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Simple £50 test developed in Southampton can detect early signs of liver damage
A SIMPLE yet revolutionary “traffic light” test developed in Southampton could prevent hundreds of alcohol-related deaths a year and save cash-strapped health bosses thousands of pounds.
The Southampton Traffic Light (STL) test costs just £50 but can detect previously hidden signs of liver damage before the disease has a chance to develop liver failure that can end in death within just a few months.
Having this simple test could diagnose the disease much earlier, allowing those at risk to save their own lives by changing their drinking habits before it is too late.
It comes just 24 hours after the Daily Echo revealed that cheap booze deals in Southampton’s bars and clubs had been branded “immoral” by the city’s licensing chief and “ethically and morally wrong” by the British Liver Association which warned of the dangers of heavy binge drinking by students.
Devised by Dr Nick Sheron and his colleagues at the University of Southampton and Southampton General Hospital, the test appeared to help reduce drinking rates in people with the highest risk of liver disease.
Results have shown that overall, of those who have had the test, 42 per cent reduced their drinking rate and more importantly, 65 per cent of those in the high risk group of harmful drinkers reduced their alcohol intake to a non-harmful level.
Since 1996 there have been about 4,000 admissions to Southampton General Hospital with cirrhosis and 75 per cent of them won’t have known they had it – but this test could change that.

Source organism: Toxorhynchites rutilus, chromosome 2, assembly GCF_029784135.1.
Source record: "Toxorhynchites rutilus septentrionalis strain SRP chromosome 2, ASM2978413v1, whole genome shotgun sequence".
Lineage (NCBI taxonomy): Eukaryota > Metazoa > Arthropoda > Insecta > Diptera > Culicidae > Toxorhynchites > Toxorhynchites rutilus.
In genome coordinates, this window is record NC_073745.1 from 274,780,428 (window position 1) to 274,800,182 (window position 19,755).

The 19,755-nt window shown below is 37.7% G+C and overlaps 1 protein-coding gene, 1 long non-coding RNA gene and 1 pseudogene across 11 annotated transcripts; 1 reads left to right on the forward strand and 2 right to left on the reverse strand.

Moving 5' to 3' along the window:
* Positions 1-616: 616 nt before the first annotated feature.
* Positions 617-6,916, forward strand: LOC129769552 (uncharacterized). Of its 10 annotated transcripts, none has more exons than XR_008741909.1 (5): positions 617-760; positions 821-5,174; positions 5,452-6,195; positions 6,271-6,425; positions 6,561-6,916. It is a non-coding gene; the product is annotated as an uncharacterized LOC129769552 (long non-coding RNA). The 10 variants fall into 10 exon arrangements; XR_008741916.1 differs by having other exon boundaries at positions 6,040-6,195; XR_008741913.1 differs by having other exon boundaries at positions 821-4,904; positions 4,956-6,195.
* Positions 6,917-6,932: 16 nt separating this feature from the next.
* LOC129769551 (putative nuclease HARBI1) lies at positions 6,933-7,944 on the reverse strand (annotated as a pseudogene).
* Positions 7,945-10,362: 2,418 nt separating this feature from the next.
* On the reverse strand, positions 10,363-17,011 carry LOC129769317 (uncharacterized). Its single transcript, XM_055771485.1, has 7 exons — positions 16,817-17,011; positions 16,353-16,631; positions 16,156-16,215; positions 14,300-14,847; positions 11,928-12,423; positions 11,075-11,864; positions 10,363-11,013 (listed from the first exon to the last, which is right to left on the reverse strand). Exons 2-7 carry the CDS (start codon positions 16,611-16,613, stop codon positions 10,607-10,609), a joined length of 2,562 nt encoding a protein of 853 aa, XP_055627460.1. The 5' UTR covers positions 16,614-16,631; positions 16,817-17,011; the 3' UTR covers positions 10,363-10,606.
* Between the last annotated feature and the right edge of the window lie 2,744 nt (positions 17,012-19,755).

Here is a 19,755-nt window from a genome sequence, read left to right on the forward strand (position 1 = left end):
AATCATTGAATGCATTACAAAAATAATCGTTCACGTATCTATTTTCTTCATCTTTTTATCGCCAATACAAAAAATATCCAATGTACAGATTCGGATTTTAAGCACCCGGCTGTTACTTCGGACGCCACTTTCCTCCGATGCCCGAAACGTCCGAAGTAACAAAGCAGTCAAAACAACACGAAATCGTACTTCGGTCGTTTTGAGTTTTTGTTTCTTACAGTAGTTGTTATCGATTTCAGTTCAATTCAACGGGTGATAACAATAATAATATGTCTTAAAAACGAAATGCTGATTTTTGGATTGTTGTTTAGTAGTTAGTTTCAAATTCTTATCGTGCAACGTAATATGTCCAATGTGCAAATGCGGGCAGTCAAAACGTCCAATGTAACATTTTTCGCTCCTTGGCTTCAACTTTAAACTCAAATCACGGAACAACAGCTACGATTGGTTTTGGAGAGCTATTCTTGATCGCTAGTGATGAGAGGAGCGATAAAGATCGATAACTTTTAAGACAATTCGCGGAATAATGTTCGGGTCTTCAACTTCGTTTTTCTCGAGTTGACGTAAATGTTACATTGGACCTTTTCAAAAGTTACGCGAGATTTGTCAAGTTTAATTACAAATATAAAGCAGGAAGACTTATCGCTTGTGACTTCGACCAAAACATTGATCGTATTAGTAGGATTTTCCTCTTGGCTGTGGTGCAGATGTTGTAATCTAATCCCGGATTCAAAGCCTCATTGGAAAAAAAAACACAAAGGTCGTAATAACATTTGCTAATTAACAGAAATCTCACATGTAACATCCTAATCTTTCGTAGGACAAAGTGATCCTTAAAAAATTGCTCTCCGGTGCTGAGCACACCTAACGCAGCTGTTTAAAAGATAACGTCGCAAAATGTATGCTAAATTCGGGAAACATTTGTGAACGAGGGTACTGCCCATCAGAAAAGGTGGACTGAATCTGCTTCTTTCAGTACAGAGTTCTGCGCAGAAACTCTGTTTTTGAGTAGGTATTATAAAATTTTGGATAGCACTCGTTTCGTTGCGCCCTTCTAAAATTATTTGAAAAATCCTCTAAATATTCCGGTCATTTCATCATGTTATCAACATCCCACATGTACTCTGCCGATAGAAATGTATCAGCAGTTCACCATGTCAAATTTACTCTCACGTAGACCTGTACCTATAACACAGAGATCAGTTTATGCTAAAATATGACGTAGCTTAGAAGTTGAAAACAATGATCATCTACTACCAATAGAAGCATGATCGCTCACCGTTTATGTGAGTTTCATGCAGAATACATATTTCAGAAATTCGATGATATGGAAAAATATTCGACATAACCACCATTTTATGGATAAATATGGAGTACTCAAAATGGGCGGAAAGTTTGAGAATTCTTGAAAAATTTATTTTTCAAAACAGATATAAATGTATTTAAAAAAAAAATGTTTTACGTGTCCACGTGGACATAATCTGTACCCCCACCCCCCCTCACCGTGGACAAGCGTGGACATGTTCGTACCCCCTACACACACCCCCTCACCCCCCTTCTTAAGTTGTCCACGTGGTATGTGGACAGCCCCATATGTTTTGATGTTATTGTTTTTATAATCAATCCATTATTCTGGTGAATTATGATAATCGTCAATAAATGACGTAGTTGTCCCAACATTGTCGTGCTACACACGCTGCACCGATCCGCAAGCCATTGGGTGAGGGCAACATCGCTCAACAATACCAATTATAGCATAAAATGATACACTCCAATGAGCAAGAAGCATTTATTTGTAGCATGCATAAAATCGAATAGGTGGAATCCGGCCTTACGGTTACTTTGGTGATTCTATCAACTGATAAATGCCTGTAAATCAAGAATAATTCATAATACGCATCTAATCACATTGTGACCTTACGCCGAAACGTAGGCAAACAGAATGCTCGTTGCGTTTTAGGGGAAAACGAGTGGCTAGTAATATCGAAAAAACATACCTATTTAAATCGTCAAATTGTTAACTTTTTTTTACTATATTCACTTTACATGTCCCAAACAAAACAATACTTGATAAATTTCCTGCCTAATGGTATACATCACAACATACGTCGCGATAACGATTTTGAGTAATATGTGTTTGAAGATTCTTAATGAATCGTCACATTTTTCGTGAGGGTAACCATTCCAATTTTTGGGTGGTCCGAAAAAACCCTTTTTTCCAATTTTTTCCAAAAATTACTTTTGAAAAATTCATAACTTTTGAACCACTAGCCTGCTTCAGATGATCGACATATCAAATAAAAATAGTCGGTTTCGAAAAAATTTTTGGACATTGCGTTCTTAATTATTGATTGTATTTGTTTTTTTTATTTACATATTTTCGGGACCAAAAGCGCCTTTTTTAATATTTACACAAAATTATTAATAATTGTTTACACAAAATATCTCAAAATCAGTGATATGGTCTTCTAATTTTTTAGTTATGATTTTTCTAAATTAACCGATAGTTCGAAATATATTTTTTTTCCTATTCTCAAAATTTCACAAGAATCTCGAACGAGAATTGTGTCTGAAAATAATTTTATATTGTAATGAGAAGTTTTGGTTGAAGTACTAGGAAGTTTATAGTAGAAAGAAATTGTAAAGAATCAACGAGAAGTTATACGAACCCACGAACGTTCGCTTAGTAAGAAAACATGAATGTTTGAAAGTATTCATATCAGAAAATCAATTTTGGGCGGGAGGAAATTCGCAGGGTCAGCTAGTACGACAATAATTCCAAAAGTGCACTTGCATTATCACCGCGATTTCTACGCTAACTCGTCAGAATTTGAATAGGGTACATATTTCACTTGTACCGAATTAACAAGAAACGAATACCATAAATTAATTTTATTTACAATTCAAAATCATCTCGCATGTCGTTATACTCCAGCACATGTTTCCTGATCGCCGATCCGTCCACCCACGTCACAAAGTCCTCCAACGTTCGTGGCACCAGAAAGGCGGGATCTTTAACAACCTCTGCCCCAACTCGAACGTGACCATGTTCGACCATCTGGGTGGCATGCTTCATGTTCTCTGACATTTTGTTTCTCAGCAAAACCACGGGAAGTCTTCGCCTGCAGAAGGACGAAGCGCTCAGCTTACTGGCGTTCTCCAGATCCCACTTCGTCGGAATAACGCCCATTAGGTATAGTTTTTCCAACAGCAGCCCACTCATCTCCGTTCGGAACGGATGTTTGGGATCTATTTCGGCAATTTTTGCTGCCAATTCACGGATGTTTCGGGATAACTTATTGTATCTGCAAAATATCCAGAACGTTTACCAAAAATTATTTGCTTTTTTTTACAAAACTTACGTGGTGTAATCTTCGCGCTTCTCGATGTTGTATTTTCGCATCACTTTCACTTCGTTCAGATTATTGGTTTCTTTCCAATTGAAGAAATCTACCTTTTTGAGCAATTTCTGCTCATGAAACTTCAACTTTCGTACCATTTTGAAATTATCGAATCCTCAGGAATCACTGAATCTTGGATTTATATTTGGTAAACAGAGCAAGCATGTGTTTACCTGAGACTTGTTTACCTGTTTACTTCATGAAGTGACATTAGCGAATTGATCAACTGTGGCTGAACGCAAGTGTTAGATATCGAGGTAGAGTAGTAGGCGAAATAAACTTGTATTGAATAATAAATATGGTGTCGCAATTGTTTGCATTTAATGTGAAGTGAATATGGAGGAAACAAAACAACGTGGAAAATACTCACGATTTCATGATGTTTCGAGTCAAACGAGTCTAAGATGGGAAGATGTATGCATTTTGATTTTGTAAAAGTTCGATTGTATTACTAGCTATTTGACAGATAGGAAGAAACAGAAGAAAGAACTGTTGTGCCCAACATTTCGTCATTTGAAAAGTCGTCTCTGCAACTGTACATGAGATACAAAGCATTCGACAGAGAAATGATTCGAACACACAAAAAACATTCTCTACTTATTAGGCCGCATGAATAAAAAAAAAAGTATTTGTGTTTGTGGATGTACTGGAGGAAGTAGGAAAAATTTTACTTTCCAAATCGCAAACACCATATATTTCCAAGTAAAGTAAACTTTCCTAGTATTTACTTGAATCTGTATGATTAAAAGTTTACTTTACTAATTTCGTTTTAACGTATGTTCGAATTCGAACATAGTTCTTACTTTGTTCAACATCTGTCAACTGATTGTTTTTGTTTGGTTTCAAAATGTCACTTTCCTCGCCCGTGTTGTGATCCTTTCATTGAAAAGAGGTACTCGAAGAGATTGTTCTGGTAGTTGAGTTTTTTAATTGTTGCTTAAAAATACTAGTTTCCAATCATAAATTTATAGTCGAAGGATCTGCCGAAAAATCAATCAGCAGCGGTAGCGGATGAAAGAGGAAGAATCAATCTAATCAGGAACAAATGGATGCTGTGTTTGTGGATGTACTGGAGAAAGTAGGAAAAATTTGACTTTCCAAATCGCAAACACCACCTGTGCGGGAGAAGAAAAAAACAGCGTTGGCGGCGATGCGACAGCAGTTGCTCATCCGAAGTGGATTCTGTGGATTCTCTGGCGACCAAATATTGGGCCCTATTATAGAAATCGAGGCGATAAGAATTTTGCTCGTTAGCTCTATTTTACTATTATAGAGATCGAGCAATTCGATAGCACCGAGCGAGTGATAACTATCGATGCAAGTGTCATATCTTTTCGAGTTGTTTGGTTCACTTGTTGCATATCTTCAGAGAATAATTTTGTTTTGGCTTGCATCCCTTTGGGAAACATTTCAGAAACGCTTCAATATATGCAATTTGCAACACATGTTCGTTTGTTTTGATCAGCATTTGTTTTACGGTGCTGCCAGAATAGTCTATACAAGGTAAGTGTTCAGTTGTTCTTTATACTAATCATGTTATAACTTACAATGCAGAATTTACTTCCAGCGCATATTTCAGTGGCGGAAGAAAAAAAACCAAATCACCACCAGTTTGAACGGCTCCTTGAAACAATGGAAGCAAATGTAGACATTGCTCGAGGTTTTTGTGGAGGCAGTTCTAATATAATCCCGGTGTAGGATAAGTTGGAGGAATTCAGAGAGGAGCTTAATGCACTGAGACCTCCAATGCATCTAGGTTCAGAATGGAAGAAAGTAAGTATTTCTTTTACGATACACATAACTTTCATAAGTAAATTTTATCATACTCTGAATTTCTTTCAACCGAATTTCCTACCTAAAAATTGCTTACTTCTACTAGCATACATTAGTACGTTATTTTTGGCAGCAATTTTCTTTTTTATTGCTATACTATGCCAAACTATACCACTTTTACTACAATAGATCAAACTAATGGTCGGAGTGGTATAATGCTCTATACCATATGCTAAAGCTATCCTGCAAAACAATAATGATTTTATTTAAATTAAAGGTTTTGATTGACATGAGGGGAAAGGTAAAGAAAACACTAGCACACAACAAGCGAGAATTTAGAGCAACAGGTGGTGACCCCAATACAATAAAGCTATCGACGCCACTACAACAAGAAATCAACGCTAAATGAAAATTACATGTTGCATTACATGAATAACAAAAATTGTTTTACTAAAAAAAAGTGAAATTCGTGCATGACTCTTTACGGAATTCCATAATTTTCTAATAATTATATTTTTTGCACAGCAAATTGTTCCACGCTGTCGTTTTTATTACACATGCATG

Consultant hepatologist Dr Sheron said: “Patients are developing alcohol-related liver disease in the community but it is not being picked up until they are admitted to hospital, by which time it is too late for many of them.
“It is possible that hundreds of lives could be saved by having a simple test, like the STL test, available in the community, not to mention NHS resources.”
This test which could be used by GPs, combines several different tests and clinical markers which are given a score that indicates the patient’s likelihood of developing liver fibrosis and liver cirrhosis.
The result comes in three colours. Red means that the patient probably has liver scarring – fibrosis – and may even have cirrhosis, green means that there is no cirrhosis and the patient is highly unlikely to die from liver disease over the next five years.
Amber means there is at least a 50:50 chance of scarring and patients are advised to reduce or avoid drinking to avert further disease progression.
During the study, funded by the National Institute for Health Research Research for Patient Benefit Programme, the STL test was used on 393 heavy drinkers.
In the vast majority of patients with a red test, the usual panel of liver blood tests were entirely normal, so there was no way that GPs would have been able to pick up the hidden liver disease and warn their patients of the impending problem.
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